Economy

Residential Segregation By Income Is On The Rise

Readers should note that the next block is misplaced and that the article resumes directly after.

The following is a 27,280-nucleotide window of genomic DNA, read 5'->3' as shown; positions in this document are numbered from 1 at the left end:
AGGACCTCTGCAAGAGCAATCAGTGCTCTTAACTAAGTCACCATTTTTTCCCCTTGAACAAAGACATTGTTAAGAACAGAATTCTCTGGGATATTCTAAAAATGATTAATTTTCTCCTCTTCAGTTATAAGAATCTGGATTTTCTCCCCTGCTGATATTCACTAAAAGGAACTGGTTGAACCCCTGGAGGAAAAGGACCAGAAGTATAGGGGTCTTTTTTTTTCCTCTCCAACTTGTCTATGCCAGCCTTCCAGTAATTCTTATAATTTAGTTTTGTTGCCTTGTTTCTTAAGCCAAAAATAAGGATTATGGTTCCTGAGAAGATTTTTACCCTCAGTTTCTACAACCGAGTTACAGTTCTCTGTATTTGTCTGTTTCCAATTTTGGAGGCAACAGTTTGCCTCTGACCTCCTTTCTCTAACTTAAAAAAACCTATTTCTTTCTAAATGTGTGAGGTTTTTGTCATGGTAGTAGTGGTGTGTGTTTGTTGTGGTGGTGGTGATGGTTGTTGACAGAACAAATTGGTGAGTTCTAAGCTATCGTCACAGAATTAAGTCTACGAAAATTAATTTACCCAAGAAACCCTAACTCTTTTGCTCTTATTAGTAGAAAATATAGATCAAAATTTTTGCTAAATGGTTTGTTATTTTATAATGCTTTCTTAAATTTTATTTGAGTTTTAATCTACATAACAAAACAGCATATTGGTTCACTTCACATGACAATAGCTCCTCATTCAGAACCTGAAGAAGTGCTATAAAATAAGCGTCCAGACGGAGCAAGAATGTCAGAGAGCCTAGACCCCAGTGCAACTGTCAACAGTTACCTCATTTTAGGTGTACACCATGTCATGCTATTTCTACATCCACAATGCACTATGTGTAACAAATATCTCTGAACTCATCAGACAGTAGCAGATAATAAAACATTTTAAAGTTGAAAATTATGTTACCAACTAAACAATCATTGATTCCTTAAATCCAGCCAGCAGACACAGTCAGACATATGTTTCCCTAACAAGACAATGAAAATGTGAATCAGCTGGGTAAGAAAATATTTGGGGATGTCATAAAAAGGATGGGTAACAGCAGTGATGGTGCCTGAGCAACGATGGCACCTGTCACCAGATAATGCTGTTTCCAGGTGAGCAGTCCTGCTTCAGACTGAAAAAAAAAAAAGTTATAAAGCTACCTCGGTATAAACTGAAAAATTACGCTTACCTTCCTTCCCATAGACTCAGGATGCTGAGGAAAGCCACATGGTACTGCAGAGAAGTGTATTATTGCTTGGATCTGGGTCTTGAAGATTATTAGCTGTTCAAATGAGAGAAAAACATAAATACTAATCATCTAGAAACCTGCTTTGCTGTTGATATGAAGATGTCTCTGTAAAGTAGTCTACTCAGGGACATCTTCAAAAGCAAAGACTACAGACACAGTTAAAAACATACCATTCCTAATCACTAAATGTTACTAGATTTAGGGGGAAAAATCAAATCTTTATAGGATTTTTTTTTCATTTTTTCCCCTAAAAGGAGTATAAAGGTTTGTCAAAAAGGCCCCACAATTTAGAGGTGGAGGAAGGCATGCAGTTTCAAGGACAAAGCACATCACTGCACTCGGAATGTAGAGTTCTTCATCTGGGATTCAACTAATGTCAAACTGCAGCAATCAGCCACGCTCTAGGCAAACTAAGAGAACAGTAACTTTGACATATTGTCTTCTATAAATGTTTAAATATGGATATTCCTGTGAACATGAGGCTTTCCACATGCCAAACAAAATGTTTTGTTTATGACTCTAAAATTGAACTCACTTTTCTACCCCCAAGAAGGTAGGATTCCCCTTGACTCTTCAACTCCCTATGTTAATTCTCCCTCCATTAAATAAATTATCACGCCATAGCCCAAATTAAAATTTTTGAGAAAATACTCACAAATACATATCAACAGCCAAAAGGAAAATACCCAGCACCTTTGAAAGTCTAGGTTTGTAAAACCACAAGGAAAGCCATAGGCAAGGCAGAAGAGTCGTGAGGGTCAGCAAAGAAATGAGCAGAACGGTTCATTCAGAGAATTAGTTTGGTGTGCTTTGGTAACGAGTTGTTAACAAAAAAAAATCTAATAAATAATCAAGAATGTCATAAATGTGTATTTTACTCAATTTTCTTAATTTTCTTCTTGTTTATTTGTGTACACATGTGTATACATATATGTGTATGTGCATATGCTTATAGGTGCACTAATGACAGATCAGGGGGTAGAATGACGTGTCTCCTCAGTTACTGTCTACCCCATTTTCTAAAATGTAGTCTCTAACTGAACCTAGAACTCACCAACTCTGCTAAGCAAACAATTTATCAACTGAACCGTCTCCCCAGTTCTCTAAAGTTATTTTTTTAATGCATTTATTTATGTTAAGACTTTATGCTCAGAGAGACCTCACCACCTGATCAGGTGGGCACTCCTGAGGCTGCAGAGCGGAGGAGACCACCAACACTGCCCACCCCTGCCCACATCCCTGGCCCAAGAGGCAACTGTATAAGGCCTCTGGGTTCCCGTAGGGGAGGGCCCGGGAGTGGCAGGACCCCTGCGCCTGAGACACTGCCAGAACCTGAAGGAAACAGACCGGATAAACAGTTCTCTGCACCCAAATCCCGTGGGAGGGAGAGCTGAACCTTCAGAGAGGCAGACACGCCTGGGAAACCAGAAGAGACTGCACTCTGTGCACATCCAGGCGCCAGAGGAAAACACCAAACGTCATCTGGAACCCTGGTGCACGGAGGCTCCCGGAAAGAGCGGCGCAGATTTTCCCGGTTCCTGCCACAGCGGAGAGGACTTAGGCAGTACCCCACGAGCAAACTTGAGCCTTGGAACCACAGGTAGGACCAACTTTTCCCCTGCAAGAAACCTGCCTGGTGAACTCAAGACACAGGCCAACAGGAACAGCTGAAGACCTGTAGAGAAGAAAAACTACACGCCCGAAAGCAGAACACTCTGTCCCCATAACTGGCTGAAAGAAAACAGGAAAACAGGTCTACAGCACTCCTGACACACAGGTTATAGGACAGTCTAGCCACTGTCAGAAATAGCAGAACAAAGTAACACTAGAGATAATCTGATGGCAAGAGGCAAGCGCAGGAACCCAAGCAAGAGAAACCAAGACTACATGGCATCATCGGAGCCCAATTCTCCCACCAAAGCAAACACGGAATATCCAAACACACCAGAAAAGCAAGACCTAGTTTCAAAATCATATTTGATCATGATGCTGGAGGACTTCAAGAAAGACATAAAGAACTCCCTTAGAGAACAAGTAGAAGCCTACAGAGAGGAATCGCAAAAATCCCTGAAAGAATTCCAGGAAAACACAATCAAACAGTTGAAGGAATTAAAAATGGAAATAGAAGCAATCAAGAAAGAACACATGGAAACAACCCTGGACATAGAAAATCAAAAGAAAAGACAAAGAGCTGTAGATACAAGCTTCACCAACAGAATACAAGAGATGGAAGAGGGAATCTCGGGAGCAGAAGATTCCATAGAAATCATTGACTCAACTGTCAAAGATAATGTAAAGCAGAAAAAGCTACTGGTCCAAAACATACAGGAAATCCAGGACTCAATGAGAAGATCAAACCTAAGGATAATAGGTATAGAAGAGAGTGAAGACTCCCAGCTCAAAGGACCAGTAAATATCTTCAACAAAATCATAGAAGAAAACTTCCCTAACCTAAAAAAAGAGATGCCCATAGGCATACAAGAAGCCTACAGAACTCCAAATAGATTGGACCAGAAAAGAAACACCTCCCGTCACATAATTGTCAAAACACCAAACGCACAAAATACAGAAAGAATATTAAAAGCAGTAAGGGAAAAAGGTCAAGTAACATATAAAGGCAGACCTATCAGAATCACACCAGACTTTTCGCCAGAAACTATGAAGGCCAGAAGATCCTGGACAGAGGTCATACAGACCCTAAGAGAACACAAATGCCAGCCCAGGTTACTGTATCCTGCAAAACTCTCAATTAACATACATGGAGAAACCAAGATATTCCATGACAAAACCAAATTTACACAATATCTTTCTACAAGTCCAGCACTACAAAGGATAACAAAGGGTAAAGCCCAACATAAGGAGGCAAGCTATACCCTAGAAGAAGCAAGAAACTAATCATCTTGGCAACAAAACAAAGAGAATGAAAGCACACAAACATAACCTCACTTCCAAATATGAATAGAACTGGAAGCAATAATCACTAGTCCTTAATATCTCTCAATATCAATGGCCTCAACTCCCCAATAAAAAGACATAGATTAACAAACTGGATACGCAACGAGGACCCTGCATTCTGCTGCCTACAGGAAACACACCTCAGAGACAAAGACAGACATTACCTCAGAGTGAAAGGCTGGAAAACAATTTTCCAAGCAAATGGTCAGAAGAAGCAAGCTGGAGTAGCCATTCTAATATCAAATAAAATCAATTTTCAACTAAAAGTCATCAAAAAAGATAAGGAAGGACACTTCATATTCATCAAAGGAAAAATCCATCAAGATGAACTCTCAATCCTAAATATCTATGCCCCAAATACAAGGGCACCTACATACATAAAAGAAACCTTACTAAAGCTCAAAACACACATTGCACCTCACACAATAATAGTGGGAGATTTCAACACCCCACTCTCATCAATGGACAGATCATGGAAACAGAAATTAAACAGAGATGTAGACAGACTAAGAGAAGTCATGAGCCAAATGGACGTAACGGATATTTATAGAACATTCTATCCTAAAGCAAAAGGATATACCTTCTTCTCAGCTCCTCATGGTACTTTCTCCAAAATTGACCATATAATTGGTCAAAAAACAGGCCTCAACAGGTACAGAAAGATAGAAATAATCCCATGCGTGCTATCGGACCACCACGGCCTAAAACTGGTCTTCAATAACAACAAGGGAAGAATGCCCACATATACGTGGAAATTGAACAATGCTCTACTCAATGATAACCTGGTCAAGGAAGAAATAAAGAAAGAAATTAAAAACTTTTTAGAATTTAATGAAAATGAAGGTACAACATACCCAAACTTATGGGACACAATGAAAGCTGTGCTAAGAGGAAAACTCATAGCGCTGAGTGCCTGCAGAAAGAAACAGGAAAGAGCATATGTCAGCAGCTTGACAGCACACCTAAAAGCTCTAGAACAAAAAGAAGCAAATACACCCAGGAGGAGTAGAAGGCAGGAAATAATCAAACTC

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New household data income from the Pew Research Center shows that residential segregation by income has increased over the past three decades. Between 1980 and 2010, the percentage of lower-income households located in majority lower-income areas rose from 23 to 28 percent, while the percentage of upper-income households in majority upper-income areas rose from 9 percent to 18 percent. As the study reports, “these increases are related to the long-term rise in income inequality, which has led to a shrinkage in the share of neighborhoods across the United States that are predominantly middle class or mixed income.” Pew also breaks down the data by the largest U.S. metro areas: